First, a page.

4. Also underlines the need for Member States to partner with the private sector, no governmental organizations and community development organizations in building effective national climate change resilience capacity, including in developing climate smart infrastructure;

  5. Expresses deep concern over illegal trade in flora and fauna, which is contributing significantly to desertification and extinction of some fauna and flora species in some parts of the continent, and constitute a source of funding for criminal and terrorist groups and, in this regard, encourages the Food and Agriculture Organization (FAO) to work closely with Member States and to provide capacity building support for implementation climate change smart agricultural programs, including diversification of food crops and afforestation using indigenous species;

  6. Urges Member States to accelerate the integrated implementation of all existing international and regional commitments and agreements relating to mitigation of adverse effects of climate change, which include the Paris Agreement, the Montreal Protocol on Substances that deplete the Ozone Layer and the Sendai Framework for Disaster Risk Reduction (2015-2030); in this context, commends all Member States which have already signed, ratified and are already implementing all existing regional and international climate change instruments, particularly, the Paris Agreement and encourages those Member States, which have not yet done so, to also do the same without further delays;

  7. Also commends members of the international community, which are already implementing the Paris Agreement and encourages those that have not yet done so to also do the same. Council further commends those members of the international community, which are providing multifaceted support to local, national and regional efforts to build resilience and requests them to continue to provide humanitarian assistance to the populations in countries affected by the negative effects of climate change;

  8. Underscores the need for expeditious implementation of the outcomes of the 1st Summit of the Heads of State and Government of the Congo Basin Climate Commission and the Blue Fund for the Congo Basin held on 29 April 2018, in Brazzaville, Congo, and also the outcomes of the International Conference on Saving the Lake Chad, held from 26 to 28 February 2018 in Abuja, Nigeria;

  9. Stresses the need for the AU to continue mobilizing a united African front at the global level, in order to more effectively mitigate the negative effects of climate change at both, national regional and continental levels, and for a Continental framework for proactively responding to the security threats posed by climate change related phenomena;

  10. Also stresses the urgent need for a Common African Position on Climate Change, as well as the need to extend the mandate of the CAHOSCC; in the same vein, further stresses the need for sustained support to the work of the African Group of Negotiators on Climate Change so that they can more effectively represent the Continent in the ongoing climate negotiations, including in the upcoming COP 26;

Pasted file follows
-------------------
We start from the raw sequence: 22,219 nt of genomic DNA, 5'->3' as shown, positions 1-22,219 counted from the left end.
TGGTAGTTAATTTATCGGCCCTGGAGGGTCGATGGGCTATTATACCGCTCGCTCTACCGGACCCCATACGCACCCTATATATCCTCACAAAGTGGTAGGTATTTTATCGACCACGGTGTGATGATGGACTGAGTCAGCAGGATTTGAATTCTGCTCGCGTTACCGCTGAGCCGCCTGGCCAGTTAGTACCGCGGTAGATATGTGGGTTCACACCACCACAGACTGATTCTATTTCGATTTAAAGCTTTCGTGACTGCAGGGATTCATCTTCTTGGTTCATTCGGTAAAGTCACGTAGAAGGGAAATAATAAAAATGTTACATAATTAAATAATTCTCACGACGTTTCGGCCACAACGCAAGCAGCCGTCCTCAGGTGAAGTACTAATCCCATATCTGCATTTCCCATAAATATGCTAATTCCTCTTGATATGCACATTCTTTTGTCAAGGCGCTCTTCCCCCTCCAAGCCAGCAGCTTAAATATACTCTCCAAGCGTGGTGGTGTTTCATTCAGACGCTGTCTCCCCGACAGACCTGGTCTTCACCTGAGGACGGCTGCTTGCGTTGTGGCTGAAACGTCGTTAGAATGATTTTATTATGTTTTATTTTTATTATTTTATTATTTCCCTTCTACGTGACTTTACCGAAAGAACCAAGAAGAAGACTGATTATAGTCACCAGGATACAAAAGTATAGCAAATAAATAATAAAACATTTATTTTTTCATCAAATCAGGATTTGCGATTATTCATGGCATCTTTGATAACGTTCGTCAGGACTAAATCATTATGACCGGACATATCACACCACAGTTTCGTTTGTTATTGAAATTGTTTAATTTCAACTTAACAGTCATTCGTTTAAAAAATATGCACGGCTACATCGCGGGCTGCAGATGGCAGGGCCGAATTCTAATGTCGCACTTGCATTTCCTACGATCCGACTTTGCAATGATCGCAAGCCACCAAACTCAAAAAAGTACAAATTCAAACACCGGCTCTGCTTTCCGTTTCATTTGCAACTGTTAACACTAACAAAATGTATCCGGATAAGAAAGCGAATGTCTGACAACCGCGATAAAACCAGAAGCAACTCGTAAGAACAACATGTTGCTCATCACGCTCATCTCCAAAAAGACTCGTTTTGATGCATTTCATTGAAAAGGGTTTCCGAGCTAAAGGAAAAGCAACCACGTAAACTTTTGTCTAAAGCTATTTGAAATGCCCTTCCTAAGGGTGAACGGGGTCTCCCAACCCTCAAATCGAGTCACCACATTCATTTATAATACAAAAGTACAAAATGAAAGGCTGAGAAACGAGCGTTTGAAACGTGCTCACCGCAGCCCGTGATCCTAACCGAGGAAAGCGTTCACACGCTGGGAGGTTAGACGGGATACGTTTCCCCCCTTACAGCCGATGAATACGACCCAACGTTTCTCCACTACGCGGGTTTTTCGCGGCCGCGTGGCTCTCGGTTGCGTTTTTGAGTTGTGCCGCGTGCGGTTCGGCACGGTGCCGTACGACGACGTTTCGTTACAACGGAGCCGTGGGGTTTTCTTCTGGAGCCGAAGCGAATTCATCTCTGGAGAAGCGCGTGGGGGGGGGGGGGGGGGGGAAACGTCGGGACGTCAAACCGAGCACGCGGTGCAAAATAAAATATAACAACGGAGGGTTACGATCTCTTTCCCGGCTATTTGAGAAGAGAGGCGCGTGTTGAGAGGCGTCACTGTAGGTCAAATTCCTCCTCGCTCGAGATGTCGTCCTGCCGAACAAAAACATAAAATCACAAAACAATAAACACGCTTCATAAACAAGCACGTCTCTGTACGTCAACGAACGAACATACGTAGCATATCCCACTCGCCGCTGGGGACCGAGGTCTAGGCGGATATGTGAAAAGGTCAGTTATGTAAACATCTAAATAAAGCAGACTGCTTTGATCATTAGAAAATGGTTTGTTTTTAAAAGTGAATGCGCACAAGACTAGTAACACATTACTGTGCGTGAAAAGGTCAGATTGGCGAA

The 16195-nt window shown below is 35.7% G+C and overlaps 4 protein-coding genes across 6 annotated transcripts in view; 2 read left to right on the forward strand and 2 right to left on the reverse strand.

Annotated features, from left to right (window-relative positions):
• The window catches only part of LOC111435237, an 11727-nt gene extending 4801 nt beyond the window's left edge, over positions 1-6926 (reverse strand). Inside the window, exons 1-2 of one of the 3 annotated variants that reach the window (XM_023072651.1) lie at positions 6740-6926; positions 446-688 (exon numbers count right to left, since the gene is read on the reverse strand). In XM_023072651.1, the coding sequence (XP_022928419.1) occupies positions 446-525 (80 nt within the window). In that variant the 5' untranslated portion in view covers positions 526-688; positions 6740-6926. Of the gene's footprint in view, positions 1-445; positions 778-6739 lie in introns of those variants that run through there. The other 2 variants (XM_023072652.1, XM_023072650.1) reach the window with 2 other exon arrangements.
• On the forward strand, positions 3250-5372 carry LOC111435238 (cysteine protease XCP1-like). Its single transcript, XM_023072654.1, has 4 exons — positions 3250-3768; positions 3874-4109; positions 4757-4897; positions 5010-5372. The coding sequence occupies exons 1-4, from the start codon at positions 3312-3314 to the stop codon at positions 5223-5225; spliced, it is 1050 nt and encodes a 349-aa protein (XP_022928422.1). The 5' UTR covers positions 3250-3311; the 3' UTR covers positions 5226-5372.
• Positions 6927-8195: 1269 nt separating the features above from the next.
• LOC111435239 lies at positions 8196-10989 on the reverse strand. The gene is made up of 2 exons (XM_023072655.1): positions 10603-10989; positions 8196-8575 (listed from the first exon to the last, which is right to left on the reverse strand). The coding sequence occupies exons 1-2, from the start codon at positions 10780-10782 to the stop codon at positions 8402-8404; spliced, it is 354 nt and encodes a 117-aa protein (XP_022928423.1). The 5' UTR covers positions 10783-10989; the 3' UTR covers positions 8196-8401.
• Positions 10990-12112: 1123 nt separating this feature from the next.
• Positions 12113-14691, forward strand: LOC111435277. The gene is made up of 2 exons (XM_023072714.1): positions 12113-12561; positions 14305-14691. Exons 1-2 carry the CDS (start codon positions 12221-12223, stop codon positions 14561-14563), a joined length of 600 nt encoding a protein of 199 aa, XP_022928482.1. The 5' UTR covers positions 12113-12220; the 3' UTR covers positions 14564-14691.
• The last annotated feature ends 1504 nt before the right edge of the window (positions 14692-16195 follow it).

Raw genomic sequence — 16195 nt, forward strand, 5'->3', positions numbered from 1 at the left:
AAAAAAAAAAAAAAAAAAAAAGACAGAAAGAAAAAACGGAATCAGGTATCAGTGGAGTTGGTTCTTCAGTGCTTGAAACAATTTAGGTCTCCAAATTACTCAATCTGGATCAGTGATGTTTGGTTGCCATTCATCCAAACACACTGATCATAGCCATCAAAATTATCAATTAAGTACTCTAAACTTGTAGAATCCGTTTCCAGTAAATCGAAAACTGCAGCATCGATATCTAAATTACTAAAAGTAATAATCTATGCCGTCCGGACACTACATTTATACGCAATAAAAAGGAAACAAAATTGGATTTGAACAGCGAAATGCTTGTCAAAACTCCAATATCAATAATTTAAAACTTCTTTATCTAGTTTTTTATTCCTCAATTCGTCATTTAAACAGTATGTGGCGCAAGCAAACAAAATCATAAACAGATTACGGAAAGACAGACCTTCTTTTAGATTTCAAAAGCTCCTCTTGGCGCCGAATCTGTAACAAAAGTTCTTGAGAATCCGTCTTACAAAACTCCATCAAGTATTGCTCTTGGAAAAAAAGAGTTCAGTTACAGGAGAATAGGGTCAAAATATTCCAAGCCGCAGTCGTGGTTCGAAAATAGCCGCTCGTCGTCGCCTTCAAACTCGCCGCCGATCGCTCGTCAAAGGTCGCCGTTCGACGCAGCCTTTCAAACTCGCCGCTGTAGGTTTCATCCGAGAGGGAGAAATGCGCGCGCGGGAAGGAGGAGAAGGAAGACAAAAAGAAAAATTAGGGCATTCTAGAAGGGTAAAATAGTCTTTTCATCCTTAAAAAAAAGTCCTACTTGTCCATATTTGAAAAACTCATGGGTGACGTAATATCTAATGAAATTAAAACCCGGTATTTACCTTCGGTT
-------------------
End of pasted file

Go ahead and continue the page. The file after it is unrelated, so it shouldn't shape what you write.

11. Commends the Commission, particularly the Department of Rural Economy and Agriculture for providing technical assistance to Member States in order for them to successfully implement the Paris Agreement and to develop bankable projects that would enable Member States to more easily access Climate Finance;

  12. Encourages Member States to facilitate the work of the African Climate Commissions, namely, the Island Climate Commission, chaired by H.E. President Wavel Ramkalawan of the Republic of Seychelles; the Congo Basin Commission, chaired by H.E. President Denis Sassou Nguesso of the Republic of Congo; as well as the Sahel Climate Commission, chaired by H.E. President Muhamed Bazoum of the Republic of Niger;

  13. Reiterates the need for the AU Commission, to mainstream climate change in all its activities particularly in early warning and prevention of climate change related violent conflicts in the Continent and, in this regard, reiterates its request for the Continental Early Warning System to include in its regular briefings to Council, looming climate change-related security threats in the Continent;

  14. Welcomes the offer by Egypt to host the 27th Conference of the Parties of the UN Framework Convention on Climate Change;

  15. Looks forward to receiving the Report of the Chairperson of the Commission on the study on the nexus between climate change and peace and security in the Continent pursuant to Press Statement [PSC/PR/BR. (DCCLXXIV)] adopted by Council at its open session held on 21 May 2018; as well as for a feedback on the status of progress regarding the appointment of an AU Special Envoy for climate change and security who will work closely with the CAHOSCC;

  16. Decides to establish an AU Special Fund for Climate Change; and

  17. Decides to remain actively seized of the matter.